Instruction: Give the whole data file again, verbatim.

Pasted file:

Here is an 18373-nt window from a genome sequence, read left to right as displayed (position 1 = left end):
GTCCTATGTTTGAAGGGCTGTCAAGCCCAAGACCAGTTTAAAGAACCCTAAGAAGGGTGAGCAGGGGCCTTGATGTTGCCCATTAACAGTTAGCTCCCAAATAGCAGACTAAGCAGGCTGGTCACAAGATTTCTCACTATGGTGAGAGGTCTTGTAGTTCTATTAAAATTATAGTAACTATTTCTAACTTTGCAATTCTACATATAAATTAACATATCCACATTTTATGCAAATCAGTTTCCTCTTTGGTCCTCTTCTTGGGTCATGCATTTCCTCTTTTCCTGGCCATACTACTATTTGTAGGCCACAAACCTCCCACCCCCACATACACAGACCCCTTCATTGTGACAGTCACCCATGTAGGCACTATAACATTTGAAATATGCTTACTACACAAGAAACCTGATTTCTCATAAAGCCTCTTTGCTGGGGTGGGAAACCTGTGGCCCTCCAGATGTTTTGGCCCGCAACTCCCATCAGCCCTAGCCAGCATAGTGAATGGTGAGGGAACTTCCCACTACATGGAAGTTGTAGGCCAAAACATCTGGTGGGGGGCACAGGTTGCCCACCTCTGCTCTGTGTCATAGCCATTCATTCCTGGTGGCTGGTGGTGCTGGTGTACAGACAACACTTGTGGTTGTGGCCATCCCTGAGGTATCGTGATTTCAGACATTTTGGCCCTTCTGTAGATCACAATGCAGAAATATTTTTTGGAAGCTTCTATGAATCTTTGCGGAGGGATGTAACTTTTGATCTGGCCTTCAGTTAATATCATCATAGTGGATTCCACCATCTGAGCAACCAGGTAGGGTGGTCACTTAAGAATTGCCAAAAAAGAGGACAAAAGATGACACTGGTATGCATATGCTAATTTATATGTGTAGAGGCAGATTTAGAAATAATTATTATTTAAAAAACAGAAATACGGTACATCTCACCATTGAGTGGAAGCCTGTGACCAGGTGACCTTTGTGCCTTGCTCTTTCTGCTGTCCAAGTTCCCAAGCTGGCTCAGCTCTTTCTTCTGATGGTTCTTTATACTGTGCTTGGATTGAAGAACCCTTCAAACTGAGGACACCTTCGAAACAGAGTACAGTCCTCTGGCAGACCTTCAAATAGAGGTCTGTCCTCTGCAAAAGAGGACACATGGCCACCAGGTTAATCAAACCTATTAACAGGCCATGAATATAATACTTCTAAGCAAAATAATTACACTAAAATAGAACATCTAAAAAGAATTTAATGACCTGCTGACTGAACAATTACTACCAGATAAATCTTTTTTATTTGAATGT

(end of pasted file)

Here is an 18373-nt window from a genome sequence, read left to right as displayed (position 1 = left end):
GTCCTATGTTTGAAGGGCTGTCAAGCCCAAGACCAGTTTAAAGAACCCTAAGAAGGGTGAGCAGGGGCCTTGATGTTGCCCATTAACAGTTAGCTCCCAAATAGCAGACTAAGCAGGCTGGTCACAAGATTTCTCACTATGGTGAGAGGTCTTGTAGTTCTATTAAAATTATAGTAACTATTTCTAACTTTGCAATTCTACATATAAATTAACATATCCACATTTTATGCAAATCAGTTTCCTCTTTGGTCCTCTTCTTGGGTCATGCATTTCCTCTTTTCCTGGCCATACTACTATTTGTAGGCCACAAACCTCCCACCCCCACATACACAGACCCCTTCATTGTGACAGTCACCCATGTAGGCACTATAACATTTGAAATATGCTTACTACACAAGAAACCTGATTTCTCATAAAGCCTCTTTGCTGGGGTGGGAAACCTGTGGCCCTCCAGATGTTTTGGCCCGCAACTCCCATCAGCCCTAGCCAGCATAGTGAATGGTGAGGGAACTTCCCACTACATGGAAGTTGTAGGCCAAAACATCTGGTGGGGGGCACAGGTTGCCCACCTCTGCTCTGTGTCATAGCCATTCATTCCTGGTGGCTGGTGGTGCTGGTGTACAGACAACACTTGTGGTTGTGGCCATCCCTGAGGTATCGTGATTTCAGACATTTTGGCCCTTCTGTAGATCACAATGCAGAAATATTTTTTGGAAGCTTCTATGAATCTTTGCGGAGGGATGTAACTTTTGATCTGGCCTTCAGTTAATATCATCATAGTGGATTCCACCATCTGAGCAACCAGGTAGGGTGGTCACTTAAGAATTGCCAAAAAAGAGGACAAAAGATGACACTGGTATGCATATGCTAATTTATATGTGTAGAGGCAGATTTAGAAATAATTATTATTTAAAAAACAGAAATACGGTACATCTCACCATTGAGTGGAAGCCTGTGACCAGGTGACCTTTGTGCCTTGCTCTTTCTGCTGTCCAAGTTCCCAAGCTGGCTCAGCTCTTTCTTCTGATGGTTCTTTATACTGTGCTTGGATTGAAGAACCCTTCAAACTGAGGACACCTTCGAAACAGAGTACAGTCCTCTGGCAGACCTTCAAATAGAGGTCTGTCCTCTGCAAAAGAGGACACATGGCCACCAGGTTAATCAAACCTATTAACAGGCCATGAATATAATACTTCTAAGCAAAATAATTACACTAAAATAGAACATCTAAAAAGAATTTAATGACCTGCTGACTGAACAATTACTACCAGATAAATCTTTTTTATTTGAATGT